Once the domain of security heavy banks and museums Thomas Crown would consider robbing, glassbreak detectors are now surprisingly affordable and easy to install. These small devices can be purchased from nearly any big box home supply store and easily installed in a matter of minutes. As the name sounds, a glassbreak detector will sense when a panel of glass has been broken and respond with a loud, piercing alarm that is sure to wake up the neighbourhood and make any thief suddenly want to be anywhere else!
You can also consider upgrading the glass. The switch from normal glass to laminated glass can make it much more difficult to break in. Laminated glass breaks similar to a car window, so instead of shattering into pieces when struck, a thief would have to contend with a mess of elastic, connected tiny pieces that will still need to be moved and manipulated. This turns a quick sudden smash-and-entry into a messy comedy of errors. And while replacing all the glass in or near your door might be impractical, you can also achieve the same effect with a window film. This is a film that will reinforce the glass and make it more difficult to remove when broken. It still needs to be professionally installed, but this can be a cost-effective alternative to replacing your entire panes.
Lastly, we have patio doors, the other major point of window security homeowners should be wary of. These large panes of glass make tempting targets with their often-inferior standard locks, easy view into what is going on in a house and what could be stolen, and often obscured by backyard access.
Our previous advice about motion lights and curtains definitely applies when talking about patio doors. You want to do everything possible to make a thief’s presence uncomfortable and unrewarding. But you’ll also likely want to improve the lock on the patio door. Most standard patio locks are a simple latch that can be easily manipulated and bypassed, some only requiring a bit of rough jiggling to unlatch. Worse than useless, these locks give homeowners a false sense of security. Go out and buy a simple double bolt lock. These slider locks are easy to install and operate, but are far more secure and impossible to manipulate without breaking the glass.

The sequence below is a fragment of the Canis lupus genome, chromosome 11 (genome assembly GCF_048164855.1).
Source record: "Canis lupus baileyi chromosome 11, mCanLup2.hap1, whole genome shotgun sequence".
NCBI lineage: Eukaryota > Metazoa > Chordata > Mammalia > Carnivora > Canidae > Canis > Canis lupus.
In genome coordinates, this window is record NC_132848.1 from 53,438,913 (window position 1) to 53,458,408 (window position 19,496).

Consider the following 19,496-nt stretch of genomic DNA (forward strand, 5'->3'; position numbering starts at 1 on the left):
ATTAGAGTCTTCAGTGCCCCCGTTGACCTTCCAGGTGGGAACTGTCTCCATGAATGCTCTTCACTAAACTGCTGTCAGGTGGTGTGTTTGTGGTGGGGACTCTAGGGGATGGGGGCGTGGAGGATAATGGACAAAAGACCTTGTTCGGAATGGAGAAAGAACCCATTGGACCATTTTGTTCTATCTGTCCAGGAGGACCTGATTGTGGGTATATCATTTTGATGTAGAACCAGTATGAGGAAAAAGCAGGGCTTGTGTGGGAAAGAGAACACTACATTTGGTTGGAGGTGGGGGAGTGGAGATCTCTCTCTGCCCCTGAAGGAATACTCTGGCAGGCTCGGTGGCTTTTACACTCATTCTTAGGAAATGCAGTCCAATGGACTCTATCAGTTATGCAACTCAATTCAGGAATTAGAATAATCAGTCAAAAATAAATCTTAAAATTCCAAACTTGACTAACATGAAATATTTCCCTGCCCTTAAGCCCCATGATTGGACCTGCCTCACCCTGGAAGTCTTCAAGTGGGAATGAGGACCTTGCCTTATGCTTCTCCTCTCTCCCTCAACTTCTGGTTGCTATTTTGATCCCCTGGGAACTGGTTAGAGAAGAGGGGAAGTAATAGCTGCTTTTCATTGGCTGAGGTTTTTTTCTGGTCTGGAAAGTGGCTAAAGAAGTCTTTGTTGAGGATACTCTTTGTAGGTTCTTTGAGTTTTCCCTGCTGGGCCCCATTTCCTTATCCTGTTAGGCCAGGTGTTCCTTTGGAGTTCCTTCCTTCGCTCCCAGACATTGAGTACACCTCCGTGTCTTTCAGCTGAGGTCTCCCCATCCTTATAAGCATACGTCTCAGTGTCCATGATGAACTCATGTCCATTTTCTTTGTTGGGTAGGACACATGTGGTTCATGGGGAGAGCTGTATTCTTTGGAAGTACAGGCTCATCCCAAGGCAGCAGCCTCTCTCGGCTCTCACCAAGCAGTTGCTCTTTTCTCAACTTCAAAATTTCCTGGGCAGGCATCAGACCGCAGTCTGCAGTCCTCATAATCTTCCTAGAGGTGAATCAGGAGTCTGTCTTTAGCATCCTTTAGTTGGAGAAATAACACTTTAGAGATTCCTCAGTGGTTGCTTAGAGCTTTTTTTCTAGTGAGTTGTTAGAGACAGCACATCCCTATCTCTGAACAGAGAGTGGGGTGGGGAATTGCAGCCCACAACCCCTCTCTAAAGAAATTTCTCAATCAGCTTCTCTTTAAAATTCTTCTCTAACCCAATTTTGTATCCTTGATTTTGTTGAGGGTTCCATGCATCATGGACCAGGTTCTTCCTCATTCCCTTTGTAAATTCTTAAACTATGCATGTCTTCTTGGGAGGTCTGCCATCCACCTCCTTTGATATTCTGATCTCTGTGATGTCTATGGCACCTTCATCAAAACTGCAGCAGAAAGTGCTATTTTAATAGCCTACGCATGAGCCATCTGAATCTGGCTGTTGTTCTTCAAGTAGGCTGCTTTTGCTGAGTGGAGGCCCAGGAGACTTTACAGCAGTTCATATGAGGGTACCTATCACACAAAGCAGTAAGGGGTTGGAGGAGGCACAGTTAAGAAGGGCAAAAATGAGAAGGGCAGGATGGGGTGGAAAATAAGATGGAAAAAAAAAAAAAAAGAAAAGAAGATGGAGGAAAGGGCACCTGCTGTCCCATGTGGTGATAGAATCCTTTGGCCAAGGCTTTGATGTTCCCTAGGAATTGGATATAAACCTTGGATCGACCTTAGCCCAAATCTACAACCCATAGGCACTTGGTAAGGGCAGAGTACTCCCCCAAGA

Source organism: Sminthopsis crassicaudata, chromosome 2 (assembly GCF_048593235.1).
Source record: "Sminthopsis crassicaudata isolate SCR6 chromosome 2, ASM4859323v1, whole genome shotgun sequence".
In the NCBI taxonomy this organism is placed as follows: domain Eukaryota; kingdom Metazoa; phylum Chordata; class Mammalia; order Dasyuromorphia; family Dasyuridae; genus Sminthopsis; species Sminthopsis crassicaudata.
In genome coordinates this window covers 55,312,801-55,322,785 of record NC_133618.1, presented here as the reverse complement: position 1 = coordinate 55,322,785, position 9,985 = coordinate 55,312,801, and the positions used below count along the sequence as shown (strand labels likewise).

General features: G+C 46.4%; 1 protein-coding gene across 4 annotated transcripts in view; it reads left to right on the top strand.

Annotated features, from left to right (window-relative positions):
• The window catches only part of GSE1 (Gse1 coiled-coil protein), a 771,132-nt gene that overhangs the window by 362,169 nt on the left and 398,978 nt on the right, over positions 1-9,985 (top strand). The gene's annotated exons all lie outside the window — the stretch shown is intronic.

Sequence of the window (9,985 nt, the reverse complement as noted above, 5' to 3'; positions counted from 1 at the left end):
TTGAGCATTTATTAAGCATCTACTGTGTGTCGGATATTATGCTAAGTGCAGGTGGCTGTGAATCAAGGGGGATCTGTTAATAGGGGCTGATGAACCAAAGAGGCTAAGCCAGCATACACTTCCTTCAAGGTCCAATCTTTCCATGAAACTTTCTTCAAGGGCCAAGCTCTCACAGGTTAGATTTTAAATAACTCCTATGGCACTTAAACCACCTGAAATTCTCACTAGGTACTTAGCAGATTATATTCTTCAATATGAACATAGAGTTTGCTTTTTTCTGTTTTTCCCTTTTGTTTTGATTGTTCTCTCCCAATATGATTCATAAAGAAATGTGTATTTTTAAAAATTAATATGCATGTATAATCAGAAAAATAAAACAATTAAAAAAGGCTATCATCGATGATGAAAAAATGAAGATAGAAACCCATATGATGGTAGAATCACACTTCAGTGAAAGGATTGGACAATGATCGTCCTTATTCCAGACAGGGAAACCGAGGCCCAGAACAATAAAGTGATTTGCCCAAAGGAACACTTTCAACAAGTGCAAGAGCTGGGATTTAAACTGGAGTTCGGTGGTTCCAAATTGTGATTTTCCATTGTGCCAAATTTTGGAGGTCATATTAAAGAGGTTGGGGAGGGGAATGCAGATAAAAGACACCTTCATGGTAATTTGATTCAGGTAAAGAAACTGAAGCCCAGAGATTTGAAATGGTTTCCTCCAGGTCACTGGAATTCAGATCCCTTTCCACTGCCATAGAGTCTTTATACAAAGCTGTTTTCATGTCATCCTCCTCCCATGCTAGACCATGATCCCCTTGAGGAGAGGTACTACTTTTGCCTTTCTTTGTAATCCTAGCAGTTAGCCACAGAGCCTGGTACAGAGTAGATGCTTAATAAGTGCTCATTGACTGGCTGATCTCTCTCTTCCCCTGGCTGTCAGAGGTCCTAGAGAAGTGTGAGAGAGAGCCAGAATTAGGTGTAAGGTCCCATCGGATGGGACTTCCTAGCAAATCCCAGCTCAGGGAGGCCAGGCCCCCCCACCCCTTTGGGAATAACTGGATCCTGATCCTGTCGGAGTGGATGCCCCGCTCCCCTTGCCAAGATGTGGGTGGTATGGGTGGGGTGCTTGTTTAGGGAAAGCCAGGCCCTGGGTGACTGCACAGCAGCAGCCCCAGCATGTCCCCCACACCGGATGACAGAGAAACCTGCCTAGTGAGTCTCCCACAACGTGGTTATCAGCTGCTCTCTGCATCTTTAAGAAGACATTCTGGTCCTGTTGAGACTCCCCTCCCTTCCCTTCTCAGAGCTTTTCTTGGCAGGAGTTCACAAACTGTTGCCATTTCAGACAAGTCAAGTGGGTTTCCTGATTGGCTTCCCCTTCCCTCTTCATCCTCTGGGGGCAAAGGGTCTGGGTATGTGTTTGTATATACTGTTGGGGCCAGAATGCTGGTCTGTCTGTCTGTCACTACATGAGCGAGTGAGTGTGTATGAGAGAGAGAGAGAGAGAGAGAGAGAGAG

Of course, you can also use a patio door bar that fits at the bottom of the door jamming the sliding action, preventing the door from being opened from the outside. I remember my dad using a cut down hockey stick for this when I was a young, which is certainly one option, but with professional, adjustable metal patio bars easily affordable these days, you can likely do better.
Even with these precautions, we still have to look at the patio door as a large piece of breakable glass. This is another case where a glassbreak detector can be useful as a warning system against an intruder. You can also consider upgrading to “hurricane resistant” patio doors. These storm hardened doors are made of thick reinforced panes that will not shatter easily. If someone wanted to break it, they would have to continuously hit the window multiple times, drawing all kinds of attention to their actions.
Remember, every extra layer of hassle and hardship you add to a potential burglar’s job, the safer your home is. While none of these solutions may be fool-proof on their own, the combination of them all together will make your home an unappealing target that is too risky, and too much work, to consider.